'At 85, I Published My First Crime Thriller'

On April 10, 2019, my wife Therese and I travelled to New York from Washington, D.C. where we live for a weekend of museums and theater. After dinner with two friends, we decided to take a shortcut back through a high end shopping mall at Columbus Circle where, at the age of 84, I took a terrible fall and landed face down on the freshly mopped marble floor. Later, I learned that my blood had soaked through my jacket.

I have only a hazy recollection of what happened afterwards. My wife stayed at my side as I lay on the floor while our friends called for an ambulance that took me to St Luke's - Roosevelt Hospital Center's emergency room. I was admitted immediately and did not regain consciousness until the next morning. Even then I was in terrible pain. I had deep bruising below my eyes and areas of abrasion where skin had been torn. I was put through a battery of tests and it was determined that I had suffered a concussion and had some bleeding in my brain. There were initial concerns that I might have suffered permanent brain damage.

More tests were scheduled following my discharge to exclude other undesirable complications. Fortunately, I did not have any brain damage. But, it took weeks of demanding physical therapy before I felt well enough to return to my normal day-to-day life.

Prior to the fall, I had chosen to embark on a new career in my mid-eighties: writing political thrillers. I had always loved writing and published several plays, but decided to try my hand at writing fiction that revealed crime in every level of society.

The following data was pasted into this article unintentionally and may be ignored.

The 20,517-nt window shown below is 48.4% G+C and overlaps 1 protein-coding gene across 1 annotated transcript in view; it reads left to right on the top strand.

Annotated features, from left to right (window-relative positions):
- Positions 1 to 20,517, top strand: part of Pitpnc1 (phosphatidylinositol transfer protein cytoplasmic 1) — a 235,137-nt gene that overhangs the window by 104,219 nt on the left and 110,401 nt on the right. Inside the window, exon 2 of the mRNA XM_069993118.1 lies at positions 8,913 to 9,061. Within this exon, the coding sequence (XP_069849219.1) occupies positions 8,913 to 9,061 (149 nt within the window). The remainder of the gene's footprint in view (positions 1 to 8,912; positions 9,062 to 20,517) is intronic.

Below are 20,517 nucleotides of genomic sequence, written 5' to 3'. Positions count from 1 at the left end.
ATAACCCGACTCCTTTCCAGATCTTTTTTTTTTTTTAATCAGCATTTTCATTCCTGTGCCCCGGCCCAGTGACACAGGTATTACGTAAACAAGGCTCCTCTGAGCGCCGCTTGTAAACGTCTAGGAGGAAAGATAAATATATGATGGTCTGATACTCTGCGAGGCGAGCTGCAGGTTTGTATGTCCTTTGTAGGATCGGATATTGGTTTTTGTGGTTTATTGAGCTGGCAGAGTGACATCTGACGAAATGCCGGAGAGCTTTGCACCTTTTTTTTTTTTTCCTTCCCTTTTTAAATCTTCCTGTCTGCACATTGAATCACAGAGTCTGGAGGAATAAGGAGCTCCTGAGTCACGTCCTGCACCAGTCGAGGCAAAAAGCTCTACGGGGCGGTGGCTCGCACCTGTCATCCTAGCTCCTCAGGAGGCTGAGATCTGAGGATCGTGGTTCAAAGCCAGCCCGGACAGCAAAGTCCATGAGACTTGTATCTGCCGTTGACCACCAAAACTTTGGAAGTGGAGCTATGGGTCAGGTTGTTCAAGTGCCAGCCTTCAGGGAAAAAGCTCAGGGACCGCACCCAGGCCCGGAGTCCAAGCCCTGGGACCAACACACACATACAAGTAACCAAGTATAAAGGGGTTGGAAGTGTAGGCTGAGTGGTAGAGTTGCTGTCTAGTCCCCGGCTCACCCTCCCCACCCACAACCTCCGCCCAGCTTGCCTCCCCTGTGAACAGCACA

In a sense, my career in the United States Foreign Service prepared me for thriller writing. As a diplomat, I witnessed intrigue and abuse of power first hand. During the Cold War, I was posted at the U.S. Embassy in what was then East Berlin. The German secret police, known as the Stasi, supported the publishing of a directory called Who's Who in CIA which included my name. I certainly wasn't a spy. This disinformation was likely intended to compromise my work and that of other Foreign Service officers who were also included in the directory. Political corruption has always repelled me, but it does lay the groundwork for an interesting thriller.

The novel I decided to write was to be set in Washington, D.C., my home base for more than 50 years. I was excited about the central character I created, a top D.C. homicide detective named Marko Zorn, who does not like to follow the rules but still maintains a strong ethical compass.

A literary agent had expressed initial interest in the project and wanted to meet with me. She was understanding and patient due to the accident. We didn't actually meet until a few months later when I felt stronger and decided to make the effort required for the trip to New York. My wife accompanied me on the Amtrak train and helped me get on and off since I was using two canes.